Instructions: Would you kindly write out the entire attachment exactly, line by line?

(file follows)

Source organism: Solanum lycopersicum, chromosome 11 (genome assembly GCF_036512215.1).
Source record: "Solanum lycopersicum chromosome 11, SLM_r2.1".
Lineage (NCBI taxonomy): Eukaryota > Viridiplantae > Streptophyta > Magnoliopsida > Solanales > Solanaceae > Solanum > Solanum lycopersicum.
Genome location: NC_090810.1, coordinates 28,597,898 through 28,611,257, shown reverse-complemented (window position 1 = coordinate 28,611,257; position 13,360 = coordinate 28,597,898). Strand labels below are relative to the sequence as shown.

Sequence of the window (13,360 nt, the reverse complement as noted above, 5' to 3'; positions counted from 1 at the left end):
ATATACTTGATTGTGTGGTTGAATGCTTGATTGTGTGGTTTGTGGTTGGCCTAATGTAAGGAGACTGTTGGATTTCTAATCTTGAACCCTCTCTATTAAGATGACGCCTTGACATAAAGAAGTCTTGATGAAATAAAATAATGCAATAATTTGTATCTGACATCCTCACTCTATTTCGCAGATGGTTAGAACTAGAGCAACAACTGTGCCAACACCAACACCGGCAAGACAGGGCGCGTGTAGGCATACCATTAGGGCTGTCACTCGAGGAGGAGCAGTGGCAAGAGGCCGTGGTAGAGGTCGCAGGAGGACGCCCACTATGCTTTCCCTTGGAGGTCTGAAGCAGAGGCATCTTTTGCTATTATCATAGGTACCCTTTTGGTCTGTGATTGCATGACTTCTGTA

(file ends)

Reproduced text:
Source organism: Solanum lycopersicum, chromosome 11 (genome assembly GCF_036512215.1).
Source record: "Solanum lycopersicum chromosome 11, SLM_r2.1".
Lineage (NCBI taxonomy): Eukaryota > Viridiplantae > Streptophyta > Magnoliopsida > Solanales > Solanaceae > Solanum > Solanum lycopersicum.
Genome location: NC_090810.1, coordinates 28,597,898 through 28,611,257, shown reverse-complemented (window position 1 = coordinate 28,611,257; position 13,360 = coordinate 28,597,898). Strand labels below are relative to the sequence as shown.

Sequence of the window (13,360 nt, the reverse complement as noted above, 5' to 3'; positions counted from 1 at the left end):
ATATACTTGATTGTGTGGTTGAATGCTTGATTGTGTGGTTTGTGGTTGGCCTAATGTAAGGAGACTGTTGGATTTCTAATCTTGAACCCTCTCTATTAAGATGACGCCTTGACATAAAGAAGTCTTGATGAAATAAAATAATGCAATAATTTGTATCTGACATCCTCACTCTATTTCGCAGATGGTTAGAACTAGAGCAACAACTGTGCCAACACCAACACCGGCAAGACAGGGCGCGTGTAGGCATACCATTAGGGCTGTCACTCGAGGAGGAGCAGTGGCAAGAGGCCGTGGTAGAGGTCGCAGGAGGACGCCCACTATGCTTTCCCTTGGAGGTCTGAAGCAGAGGCATCTTTTGCTATTATCATAGGTACCCTTTTGGTCTGTGATTGCATGACTTCTGTA